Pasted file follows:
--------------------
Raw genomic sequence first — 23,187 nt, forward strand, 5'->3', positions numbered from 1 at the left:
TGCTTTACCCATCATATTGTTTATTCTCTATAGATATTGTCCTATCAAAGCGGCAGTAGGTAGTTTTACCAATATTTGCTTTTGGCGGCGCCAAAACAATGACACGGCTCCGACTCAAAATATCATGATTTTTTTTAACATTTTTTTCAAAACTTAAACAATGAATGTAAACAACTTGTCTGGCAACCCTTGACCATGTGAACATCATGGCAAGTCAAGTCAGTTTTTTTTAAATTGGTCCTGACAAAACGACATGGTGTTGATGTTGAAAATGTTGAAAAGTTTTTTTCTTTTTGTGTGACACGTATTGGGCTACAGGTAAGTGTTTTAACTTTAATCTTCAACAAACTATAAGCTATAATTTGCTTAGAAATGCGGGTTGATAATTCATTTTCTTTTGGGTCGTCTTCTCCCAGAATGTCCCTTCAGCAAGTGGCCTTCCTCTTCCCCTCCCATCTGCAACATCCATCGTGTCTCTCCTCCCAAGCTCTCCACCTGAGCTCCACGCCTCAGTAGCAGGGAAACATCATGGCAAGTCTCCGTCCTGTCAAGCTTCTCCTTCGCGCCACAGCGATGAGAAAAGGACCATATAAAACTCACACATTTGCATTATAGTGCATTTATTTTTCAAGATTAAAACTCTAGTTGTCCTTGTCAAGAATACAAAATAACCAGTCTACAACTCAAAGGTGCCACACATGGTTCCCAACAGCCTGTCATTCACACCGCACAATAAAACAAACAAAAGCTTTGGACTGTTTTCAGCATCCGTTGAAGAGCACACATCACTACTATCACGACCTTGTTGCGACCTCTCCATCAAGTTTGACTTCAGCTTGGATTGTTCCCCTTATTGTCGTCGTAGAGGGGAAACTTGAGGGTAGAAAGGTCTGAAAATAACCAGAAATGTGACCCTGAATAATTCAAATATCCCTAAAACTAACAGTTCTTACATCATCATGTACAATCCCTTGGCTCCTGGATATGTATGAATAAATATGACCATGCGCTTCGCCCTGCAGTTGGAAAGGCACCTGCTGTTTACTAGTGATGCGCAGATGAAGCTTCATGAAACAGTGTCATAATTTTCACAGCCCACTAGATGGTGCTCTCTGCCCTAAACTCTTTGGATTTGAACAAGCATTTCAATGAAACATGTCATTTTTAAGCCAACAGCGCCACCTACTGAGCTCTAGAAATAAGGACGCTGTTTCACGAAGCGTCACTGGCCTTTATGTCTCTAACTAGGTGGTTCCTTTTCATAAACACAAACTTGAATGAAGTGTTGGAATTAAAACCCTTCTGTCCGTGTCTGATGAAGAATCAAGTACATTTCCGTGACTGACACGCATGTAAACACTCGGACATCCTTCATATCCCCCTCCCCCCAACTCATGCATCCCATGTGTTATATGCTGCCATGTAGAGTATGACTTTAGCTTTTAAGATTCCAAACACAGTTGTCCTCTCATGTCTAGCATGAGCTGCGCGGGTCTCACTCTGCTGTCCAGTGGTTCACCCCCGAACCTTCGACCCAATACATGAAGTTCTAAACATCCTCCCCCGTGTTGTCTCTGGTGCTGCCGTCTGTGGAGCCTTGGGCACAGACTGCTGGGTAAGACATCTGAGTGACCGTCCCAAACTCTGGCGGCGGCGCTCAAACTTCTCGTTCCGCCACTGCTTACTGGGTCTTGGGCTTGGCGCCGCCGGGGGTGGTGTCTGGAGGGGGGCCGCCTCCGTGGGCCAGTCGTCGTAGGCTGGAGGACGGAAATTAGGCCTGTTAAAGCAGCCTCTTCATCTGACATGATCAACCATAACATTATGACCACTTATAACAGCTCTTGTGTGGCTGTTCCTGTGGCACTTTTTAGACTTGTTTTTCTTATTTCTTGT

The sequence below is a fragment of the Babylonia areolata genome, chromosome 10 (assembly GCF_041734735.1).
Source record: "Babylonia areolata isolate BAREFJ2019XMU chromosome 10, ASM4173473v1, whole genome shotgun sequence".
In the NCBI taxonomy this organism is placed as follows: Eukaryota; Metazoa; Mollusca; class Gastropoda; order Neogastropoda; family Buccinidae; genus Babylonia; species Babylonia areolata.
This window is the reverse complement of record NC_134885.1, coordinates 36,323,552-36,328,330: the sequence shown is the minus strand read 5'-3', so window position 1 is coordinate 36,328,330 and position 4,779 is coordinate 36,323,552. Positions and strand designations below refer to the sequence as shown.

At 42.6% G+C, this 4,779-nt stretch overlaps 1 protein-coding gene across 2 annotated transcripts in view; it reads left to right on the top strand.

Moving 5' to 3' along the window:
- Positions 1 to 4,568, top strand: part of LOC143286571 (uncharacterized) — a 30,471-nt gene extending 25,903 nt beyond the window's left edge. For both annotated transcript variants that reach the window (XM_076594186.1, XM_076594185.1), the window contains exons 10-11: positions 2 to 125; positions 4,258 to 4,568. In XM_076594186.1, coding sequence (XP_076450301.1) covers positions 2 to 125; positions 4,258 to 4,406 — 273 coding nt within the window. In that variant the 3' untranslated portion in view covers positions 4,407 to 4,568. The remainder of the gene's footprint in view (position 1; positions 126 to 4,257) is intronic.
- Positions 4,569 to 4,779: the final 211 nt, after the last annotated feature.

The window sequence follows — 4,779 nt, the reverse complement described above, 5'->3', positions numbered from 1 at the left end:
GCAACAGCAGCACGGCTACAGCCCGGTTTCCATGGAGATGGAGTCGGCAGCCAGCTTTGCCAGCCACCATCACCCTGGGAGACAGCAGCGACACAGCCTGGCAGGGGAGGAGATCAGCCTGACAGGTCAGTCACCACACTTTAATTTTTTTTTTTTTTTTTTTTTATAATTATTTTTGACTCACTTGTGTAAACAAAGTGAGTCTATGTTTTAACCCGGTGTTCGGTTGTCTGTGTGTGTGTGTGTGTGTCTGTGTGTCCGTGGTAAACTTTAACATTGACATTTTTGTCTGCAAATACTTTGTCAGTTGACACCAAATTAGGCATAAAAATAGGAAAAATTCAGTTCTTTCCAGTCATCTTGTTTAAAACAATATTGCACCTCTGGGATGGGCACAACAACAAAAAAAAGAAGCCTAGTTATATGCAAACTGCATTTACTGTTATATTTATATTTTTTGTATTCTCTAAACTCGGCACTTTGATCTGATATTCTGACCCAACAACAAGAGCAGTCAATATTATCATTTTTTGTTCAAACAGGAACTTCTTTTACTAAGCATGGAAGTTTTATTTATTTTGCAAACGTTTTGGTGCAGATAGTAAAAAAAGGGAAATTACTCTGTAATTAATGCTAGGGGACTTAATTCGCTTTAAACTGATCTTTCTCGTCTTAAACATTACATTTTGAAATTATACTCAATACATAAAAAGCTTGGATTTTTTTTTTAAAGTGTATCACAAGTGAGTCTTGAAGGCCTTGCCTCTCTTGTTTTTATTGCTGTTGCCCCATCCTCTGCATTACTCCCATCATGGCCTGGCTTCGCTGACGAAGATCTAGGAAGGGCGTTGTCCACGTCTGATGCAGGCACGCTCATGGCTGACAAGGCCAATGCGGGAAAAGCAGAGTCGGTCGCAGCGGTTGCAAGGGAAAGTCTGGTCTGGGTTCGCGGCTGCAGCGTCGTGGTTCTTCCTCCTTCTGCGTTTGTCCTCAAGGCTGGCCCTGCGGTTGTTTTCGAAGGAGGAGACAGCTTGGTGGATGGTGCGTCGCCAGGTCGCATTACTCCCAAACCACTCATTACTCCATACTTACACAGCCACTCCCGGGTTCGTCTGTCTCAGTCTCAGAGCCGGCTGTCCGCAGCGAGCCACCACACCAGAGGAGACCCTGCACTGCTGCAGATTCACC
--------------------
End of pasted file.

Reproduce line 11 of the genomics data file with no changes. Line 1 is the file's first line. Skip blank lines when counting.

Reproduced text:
The window sequence follows — 4,779 nt, the reverse complement described above, 5'->3', positions numbered from 1 at the left end: